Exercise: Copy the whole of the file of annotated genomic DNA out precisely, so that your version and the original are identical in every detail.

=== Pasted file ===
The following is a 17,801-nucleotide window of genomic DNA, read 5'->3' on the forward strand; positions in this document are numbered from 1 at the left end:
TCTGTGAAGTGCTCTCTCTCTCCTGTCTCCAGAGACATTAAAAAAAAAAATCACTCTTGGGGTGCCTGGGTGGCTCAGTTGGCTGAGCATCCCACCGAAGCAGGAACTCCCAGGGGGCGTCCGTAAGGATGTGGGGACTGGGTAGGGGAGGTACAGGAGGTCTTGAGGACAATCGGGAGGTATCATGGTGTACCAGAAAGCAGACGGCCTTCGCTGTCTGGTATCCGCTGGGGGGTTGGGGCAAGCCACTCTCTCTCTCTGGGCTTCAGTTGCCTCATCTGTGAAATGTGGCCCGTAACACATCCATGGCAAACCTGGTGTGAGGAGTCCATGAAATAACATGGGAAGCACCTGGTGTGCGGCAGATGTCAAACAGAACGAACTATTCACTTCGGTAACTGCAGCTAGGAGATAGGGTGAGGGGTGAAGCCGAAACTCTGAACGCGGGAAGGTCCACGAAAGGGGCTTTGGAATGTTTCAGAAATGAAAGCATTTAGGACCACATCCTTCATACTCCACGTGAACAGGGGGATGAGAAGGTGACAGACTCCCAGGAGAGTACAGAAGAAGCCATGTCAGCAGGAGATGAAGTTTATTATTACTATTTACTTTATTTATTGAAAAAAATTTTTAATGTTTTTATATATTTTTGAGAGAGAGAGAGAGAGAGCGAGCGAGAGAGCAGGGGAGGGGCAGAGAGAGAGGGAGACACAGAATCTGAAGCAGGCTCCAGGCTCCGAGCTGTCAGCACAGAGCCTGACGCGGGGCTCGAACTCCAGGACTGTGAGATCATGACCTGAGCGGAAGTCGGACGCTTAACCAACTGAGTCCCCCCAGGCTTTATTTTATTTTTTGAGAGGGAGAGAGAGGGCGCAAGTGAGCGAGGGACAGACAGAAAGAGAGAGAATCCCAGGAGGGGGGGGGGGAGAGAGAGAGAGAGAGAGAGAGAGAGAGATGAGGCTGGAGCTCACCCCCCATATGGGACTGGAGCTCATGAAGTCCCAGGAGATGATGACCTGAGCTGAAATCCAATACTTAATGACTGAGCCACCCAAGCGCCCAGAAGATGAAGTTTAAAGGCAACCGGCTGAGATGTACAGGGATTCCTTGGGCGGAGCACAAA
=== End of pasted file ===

The following is a 17,801-nucleotide window of genomic DNA, read 5'->3' on the forward strand; positions in this document are numbered from 1 at the left end:
TCTGTGAAGTGCTCTCTCTCTCCTGTCTCCAGAGACATTAAAAAAAAAAATCACTCTTGGGGTGCCTGGGTGGCTCAGTTGGCTGAGCATCCCACCGAAGCAGGAACTCCCAGGGGGCGTCCGTAAGGATGTGGGGACTGGGTAGGGGAGGTACAGGAGGTCTTGAGGACAATCGGGAGGTATCATGGTGTACCAGAAAGCAGACGGCCTTCGCTGTCTGGTATCCGCTGGGGGGTTGGGGCAAGCCACTCTCTCTCTCTGGGCTTCAGTTGCCTCATCTGTGAAATGTGGCCCGTAACACATCCATGGCAAACCTGGTGTGAGGAGTCCATGAAATAACATGGGAAGCACCTGGTGTGCGGCAGATGTCAAACAGAACGAACTATTCACTTCGGTAACTGCAGCTAGGAGATAGGGTGAGGGGTGAAGCCGAAACTCTGAACGCGGGAAGGTCCACGAAAGGGGCTTTGGAATGTTTCAGAAATGAAAGCATTTAGGACCACATCCTTCATACTCCACGTGAACAGGGGGATGAGAAGGTGACAGACTCCCAGGAGAGTACAGAAGAAGCCATGTCAGCAGGAGATGAAGTTTATTATTACTATTTACTTTATTTATTGAAAAAAATTTTTAATGTTTTTATATATTTTTGAGAGAGAGAGAGAGAGAGCGAGCGAGAGAGCAGGGGAGGGGCAGAGAGAGAGGGAGACACAGAATCTGAAGCAGGCTCCAGGCTCCGAGCTGTCAGCACAGAGCCTGACGCGGGGCTCGAACTCCAGGACTGTGAGATCATGACCTGAGCGGAAGTCGGACGCTTAACCAACTGAGTCCCCCCAGGCTTTATTTTATTTTTTGAGAGGGAGAGAGAGGGCGCAAGTGAGCGAGGGACAGACAGAAAGAGAGAGAATCCCAGGAGGGGGGGGGGGAGAGAGAGAGAGAGAGAGAGAGAGAGAGATGAGGCTGGAGCTCACCCCCCATATGGGACTGGAGCTCATGAAGTCCCAGGAGATGATGACCTGAGCTGAAATCCAATACTTAATGACTGAGCCACCCAAGCGCCCAGAAGATGAAGTTTAAAGGCAACCGGCTGAGATGTACAGGGATTCCTTGGGCGGAGCACAAA